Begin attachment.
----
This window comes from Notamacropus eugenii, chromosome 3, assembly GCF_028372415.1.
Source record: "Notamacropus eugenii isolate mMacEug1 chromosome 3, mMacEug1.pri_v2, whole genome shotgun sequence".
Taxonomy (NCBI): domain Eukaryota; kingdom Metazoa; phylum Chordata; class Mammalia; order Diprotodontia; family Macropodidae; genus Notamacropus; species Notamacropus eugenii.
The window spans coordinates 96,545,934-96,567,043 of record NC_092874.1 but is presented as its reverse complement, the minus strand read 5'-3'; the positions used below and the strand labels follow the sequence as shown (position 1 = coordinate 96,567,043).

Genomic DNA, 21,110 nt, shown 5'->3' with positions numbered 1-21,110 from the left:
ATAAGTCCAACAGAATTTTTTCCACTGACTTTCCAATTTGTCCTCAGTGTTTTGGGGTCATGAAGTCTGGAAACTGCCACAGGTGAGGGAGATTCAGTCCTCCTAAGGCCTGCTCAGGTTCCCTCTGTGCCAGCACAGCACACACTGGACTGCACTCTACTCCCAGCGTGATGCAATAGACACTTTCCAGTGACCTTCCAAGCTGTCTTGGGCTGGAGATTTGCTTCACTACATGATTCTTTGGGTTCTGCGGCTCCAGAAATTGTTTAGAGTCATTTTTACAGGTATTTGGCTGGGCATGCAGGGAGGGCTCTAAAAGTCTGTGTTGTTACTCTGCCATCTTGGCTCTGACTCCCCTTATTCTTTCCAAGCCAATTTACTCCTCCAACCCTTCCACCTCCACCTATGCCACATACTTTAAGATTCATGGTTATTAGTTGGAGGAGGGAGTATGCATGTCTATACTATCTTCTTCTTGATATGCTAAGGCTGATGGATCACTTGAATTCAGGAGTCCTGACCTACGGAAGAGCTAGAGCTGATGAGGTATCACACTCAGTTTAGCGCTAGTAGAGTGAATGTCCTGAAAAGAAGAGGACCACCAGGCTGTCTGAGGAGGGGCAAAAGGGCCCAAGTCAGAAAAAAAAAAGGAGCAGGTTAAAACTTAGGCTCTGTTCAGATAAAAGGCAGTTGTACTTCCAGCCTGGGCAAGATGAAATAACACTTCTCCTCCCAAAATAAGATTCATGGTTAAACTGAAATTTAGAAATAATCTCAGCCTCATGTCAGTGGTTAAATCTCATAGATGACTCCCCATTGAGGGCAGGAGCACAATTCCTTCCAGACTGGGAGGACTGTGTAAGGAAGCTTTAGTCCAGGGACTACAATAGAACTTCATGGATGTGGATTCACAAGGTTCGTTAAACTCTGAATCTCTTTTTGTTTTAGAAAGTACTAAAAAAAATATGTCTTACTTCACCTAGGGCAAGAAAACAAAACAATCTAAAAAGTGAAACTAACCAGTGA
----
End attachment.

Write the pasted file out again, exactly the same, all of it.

This window comes from Notamacropus eugenii, chromosome 3, assembly GCF_028372415.1.
Source record: "Notamacropus eugenii isolate mMacEug1 chromosome 3, mMacEug1.pri_v2, whole genome shotgun sequence".
Taxonomy (NCBI): domain Eukaryota; kingdom Metazoa; phylum Chordata; class Mammalia; order Diprotodontia; family Macropodidae; genus Notamacropus; species Notamacropus eugenii.
The window spans coordinates 96,545,934-96,567,043 of record NC_092874.1 but is presented as its reverse complement, the minus strand read 5'-3'; the positions used below and the strand labels follow the sequence as shown (position 1 = coordinate 96,567,043).

Genomic DNA, 21,110 nt, shown 5'->3' with positions numbered 1-21,110 from the left:
ATAAGTCCAACAGAATTTTTTCCACTGACTTTCCAATTTGTCCTCAGTGTTTTGGGGTCATGAAGTCTGGAAACTGCCACAGGTGAGGGAGATTCAGTCCTCCTAAGGCCTGCTCAGGTTCCCTCTGTGCCAGCACAGCACACACTGGACTGCACTCTACTCCCAGCGTGATGCAATAGACACTTTCCAGTGACCTTCCAAGCTGTCTTGGGCTGGAGATTTGCTTCACTACATGATTCTTTGGGTTCTGCGGCTCCAGAAATTGTTTAGAGTCATTTTTACAGGTATTTGGCTGGGCATGCAGGGAGGGCTCTAAAAGTCTGTGTTGTTACTCTGCCATCTTGGCTCTGACTCCCCTTATTCTTTCCAAGCCAATTTACTCCTCCAACCCTTCCACCTCCACCTATGCCACATACTTTAAGATTCATGGTTATTAGTTGGAGGAGGGAGTATGCATGTCTATACTATCTTCTTCTTGATATGCTAAGGCTGATGGATCACTTGAATTCAGGAGTCCTGACCTACGGAAGAGCTAGAGCTGATGAGGTATCACACTCAGTTTAGCGCTAGTAGAGTGAATGTCCTGAAAAGAAGAGGACCACCAGGCTGTCTGAGGAGGGGCAAAAGGGCCCAAGTCAGAAAAAAAAAAGGAGCAGGTTAAAACTTAGGCTCTGTTCAGATAAAAGGCAGTTGTACTTCCAGCCTGGGCAAGATGAAATAACACTTCTCCTCCCAAAATAAGATTCATGGTTAAACTGAAATTTAGAAATAATCTCAGCCTCATGTCAGTGGTTAAATCTCATAGATGACTCCCCATTGAGGGCAGGAGCACAATTCCTTCCAGACTGGGAGGACTGTGTAAGGAAGCTTTAGTCCAGGGACTACAATAGAACTTCATGGATGTGGATTCACAAGGTTCGTTAAACTCTGAATCTCTTTTTGTTTTAGAAAGTACTAAAAAAAATATGTCTTACTTCACCTAGGGCAAGAAAACAAAACAATCTAAAAAGTGAAACTAACCAGTGA